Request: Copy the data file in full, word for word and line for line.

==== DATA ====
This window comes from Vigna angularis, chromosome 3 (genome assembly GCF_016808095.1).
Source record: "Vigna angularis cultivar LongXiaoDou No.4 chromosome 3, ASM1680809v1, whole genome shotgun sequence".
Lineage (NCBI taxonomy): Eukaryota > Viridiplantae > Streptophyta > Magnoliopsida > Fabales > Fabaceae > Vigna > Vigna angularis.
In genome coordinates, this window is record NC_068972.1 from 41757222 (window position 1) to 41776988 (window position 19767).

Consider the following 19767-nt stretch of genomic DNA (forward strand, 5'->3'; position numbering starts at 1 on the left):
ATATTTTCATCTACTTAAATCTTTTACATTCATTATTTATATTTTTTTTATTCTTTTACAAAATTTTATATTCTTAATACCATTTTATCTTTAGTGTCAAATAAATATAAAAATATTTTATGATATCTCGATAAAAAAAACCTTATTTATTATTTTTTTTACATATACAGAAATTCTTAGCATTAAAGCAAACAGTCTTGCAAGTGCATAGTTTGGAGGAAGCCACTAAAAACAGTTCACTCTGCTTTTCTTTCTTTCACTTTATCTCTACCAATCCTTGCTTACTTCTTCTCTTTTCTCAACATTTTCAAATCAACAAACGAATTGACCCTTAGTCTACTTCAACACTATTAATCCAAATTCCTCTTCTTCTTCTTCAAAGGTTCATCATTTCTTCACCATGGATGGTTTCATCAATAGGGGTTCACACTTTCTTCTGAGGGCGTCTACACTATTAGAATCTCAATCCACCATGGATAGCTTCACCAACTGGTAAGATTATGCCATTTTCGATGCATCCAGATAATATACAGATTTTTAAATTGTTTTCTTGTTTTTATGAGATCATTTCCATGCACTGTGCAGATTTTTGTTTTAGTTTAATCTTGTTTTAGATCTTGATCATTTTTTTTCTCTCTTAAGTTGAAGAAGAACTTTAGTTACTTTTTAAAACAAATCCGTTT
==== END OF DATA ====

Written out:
This window comes from Vigna angularis, chromosome 3 (genome assembly GCF_016808095.1).
Source record: "Vigna angularis cultivar LongXiaoDou No.4 chromosome 3, ASM1680809v1, whole genome shotgun sequence".
Lineage (NCBI taxonomy): Eukaryota > Viridiplantae > Streptophyta > Magnoliopsida > Fabales > Fabaceae > Vigna > Vigna angularis.
In genome coordinates, this window is record NC_068972.1 from 41757222 (window position 1) to 41776988 (window position 19767).

Consider the following 19767-nt stretch of genomic DNA (forward strand, 5'->3'; position numbering starts at 1 on the left):
ATATTTTCATCTACTTAAATCTTTTACATTCATTATTTATATTTTTTTTATTCTTTTACAAAATTTTATATTCTTAATACCATTTTATCTTTAGTGTCAAATAAATATAAAAATATTTTATGATATCTCGATAAAAAAAACCTTATTTATTATTTTTTTTACATATACAGAAATTCTTAGCATTAAAGCAAACAGTCTTGCAAGTGCATAGTTTGGAGGAAGCCACTAAAAACAGTTCACTCTGCTTTTCTTTCTTTCACTTTATCTCTACCAATCCTTGCTTACTTCTTCTCTTTTCTCAACATTTTCAAATCAACAAACGAATTGACCCTTAGTCTACTTCAACACTATTAATCCAAATTCCTCTTCTTCTTCTTCAAAGGTTCATCATTTCTTCACCATGGATGGTTTCATCAATAGGGGTTCACACTTTCTTCTGAGGGCGTCTACACTATTAGAATCTCAATCCACCATGGATAGCTTCACCAACTGGTAAGATTATGCCATTTTCGATGCATCCAGATAATATACAGATTTTTAAATTGTTTTCTTGTTTTTATGAGATCATTTCCATGCACTGTGCAGATTTTTGTTTTAGTTTAATCTTGTTTTAGATCTTGATCATTTTTTTTCTCTCTTAAGTTGAAGAAGAACTTTAGTTACTTTTTAAAACAAATCCGTTT